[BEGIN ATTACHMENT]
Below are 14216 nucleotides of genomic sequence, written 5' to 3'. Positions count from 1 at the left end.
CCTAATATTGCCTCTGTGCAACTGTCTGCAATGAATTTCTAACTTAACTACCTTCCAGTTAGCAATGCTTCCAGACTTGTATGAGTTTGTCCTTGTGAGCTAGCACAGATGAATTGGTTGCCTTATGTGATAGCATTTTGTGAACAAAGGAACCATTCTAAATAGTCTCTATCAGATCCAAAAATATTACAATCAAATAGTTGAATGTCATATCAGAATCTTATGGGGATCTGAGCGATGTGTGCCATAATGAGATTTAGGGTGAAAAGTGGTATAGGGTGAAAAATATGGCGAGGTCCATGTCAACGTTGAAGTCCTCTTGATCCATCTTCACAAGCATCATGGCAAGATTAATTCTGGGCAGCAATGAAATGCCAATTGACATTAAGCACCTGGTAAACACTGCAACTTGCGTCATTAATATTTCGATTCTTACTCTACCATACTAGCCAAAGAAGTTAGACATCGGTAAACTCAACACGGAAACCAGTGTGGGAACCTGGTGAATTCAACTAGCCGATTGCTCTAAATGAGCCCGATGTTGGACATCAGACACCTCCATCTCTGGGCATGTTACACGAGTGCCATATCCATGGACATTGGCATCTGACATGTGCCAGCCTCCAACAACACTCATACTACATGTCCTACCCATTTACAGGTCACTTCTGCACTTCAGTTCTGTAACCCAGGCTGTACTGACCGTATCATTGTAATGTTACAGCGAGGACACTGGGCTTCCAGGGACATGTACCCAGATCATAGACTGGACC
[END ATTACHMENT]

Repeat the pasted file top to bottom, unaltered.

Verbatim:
Below are 14216 nucleotides of genomic sequence, written 5' to 3'. Positions count from 1 at the left end.
CCTAATATTGCCTCTGTGCAACTGTCTGCAATGAATTTCTAACTTAACTACCTTCCAGTTAGCAATGCTTCCAGACTTGTATGAGTTTGTCCTTGTGAGCTAGCACAGATGAATTGGTTGCCTTATGTGATAGCATTTTGTGAACAAAGGAACCATTCTAAATAGTCTCTATCAGATCCAAAAATATTACAATCAAATAGTTGAATGTCATATCAGAATCTTATGGGGATCTGAGCGATGTGTGCCATAATGAGATTTAGGGTGAAAAGTGGTATAGGGTGAAAAATATGGCGAGGTCCATGTCAACGTTGAAGTCCTCTTGATCCATCTTCACAAGCATCATGGCAAGATTAATTCTGGGCAGCAATGAAATGCCAATTGACATTAAGCACCTGGTAAACACTGCAACTTGCGTCATTAATATTTCGATTCTTACTCTACCATACTAGCCAAAGAAGTTAGACATCGGTAAACTCAACACGGAAACCAGTGTGGGAACCTGGTGAATTCAACTAGCCGATTGCTCTAAATGAGCCCGATGTTGGACATCAGACACCTCCATCTCTGGGCATGTTACACGAGTGCCATATCCATGGACATTGGCATCTGACATGTGCCAGCCTCCAACAACACTCATACTACATGTCCTACCCATTTACAGGTCACTTCTGCACTTCAGTTCTGTAACCCAGGCTGTACTGACCGTATCATTGTAATGTTACAGCGAGGACACTGGGCTTCCAGGGACATGTACCCAGATCATAGACTGGACC